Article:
• Carpet laying, pressure cleaning, plastering, painting, building – these common activities produce small airborne particles which can activate smoke detectors. Competent tradespeople usually organize to have the fire detection system isolated if they believe their work will impact the system. 
  • In the case of minor works, ensuring adequate ventilation may be sufficient to avoid false alarms.

3. Ensure fire detection system is well maintained.

  • The fire detection system will only be effective if it is maintained by a competent person. Poor maintenance will result in false alarms.
  • Regular cleaning (light dusting) is recommended & insects – particularly in the summer months – should be monitored.

4. Ensure the fire-detection system is appropriate for the building, or its location in the building

  • Could a smoke detector be changed to a heat detector near a kitchen, or in a plant room?
  • A well-designed fire detection system is essential in preventing false alarms! Occasionally, we come across very poorly designed fire detection systems, where too many, or the wrong type of detectors have been installed. These buildings experience high levels of false alarms, and sadly, not much can be done without spending a lot of money to remedy the initial design & install.

5. Ensure the causes of false alarms is identified & remedied.

  • Modern fire detection systems allow fire contractors to identify the source of the alarm.
  • A one-off false alarm is to be expected from time-to-time, but repeat or persistent false alarms may require formal approach to identify the cause.
  • In the case of persistent alarms from a single source, a faulty or aging device may need to be replaced.

Preventing faults on FIP

A fault is not an alarm. A fault is the system identifying an abnormal condition.

Faults are usually indicated by a fault light on the FIP, sometimes accompanied by a description on the LCD screen of the FIP. In some instances, the FIP will produce a buzzing or beeping sound.

Removing, or interfering with any device on the system will cause a fault. A large number of faults are caused by individuals unclipping detectors from the roof without knowing that such actions trigger fault conditions at the fire panel.

Residents & tradespeople working in the building are strong advised not to touch any device forming part of the system.A large number of faults are triggered by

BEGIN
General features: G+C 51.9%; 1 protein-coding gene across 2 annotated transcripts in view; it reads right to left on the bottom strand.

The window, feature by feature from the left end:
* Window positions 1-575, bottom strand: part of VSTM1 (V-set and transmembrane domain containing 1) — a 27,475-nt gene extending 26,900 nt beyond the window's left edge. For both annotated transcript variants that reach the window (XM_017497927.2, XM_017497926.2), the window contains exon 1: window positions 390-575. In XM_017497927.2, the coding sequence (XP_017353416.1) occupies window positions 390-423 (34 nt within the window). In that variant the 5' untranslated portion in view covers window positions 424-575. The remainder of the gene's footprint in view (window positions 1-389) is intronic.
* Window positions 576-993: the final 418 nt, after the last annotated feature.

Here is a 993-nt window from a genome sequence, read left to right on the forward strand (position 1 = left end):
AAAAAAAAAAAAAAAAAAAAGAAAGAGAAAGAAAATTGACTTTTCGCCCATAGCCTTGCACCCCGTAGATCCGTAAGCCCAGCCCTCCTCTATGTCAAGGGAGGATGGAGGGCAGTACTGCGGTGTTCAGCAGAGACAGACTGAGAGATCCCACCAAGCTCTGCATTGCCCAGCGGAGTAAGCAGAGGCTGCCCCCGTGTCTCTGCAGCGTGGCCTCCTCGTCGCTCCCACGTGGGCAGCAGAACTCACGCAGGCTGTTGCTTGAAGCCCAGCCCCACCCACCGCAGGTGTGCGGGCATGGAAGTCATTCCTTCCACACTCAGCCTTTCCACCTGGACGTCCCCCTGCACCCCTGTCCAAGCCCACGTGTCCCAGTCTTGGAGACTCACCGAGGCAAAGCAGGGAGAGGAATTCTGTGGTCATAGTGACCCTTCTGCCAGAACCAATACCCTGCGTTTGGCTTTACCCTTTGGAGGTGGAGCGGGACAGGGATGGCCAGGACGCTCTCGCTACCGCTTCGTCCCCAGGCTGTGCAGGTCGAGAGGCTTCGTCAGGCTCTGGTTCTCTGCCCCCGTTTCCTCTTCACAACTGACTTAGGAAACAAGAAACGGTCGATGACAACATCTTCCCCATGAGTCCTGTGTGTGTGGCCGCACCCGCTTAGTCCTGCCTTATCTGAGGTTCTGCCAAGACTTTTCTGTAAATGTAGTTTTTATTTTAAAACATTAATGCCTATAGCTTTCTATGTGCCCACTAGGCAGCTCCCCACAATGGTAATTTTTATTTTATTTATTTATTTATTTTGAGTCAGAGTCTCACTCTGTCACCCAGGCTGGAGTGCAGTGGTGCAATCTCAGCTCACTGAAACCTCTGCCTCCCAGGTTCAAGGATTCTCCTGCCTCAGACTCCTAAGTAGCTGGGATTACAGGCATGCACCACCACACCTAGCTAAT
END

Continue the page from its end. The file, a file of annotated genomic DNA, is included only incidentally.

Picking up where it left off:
Rectifying faults can be expensive, as it generally involves fire maintenance contractor attendance.

Notes:

Conventional panels.

Some panels have no means of storing data of exactly what detector triggered an alarm. And as such when the panel is reset there is often no means of knowing which detector is the faulty one causing repeat alarms. These are called conventional panels. If a building has a series of false alarms, the only way of confirming where the false alarms originated is for a resident to inform the fire contractor of the exact location of the faulty detector OR for the fire brigade to leave the detector in alarm and zone isolated and call in the contractor for rectification. 

Managing faults and false alarms on conventional systems can be more disruptive, costly and more labour intensive than adressable systems that have the ability to track and store data of where alarms and most faults originate from.

 

Wireless systems.

These systems are prone to faults as they are relying on batteries with limited lifespans and wirelessly communicated transmission paths throughout a premises to operate. 

Having an active member of the commitee able to replace batteries and reset the fire panel system can be a means of reducing the ongoing maintenance cost of such systems. 

Owners of such systems should also budget for a more regular replacement routine of detectors when compared to a fully wired system. The individual detectors have a much shorter expected life span when compared to many wired smoke detector products. 

Undertaking annual battery replacements to help prevent faults occuring can lead to lower overall maintenace costs rather than awaiting a fault occuring on the panel and calling out a fire technician to rectify on a case by case basis.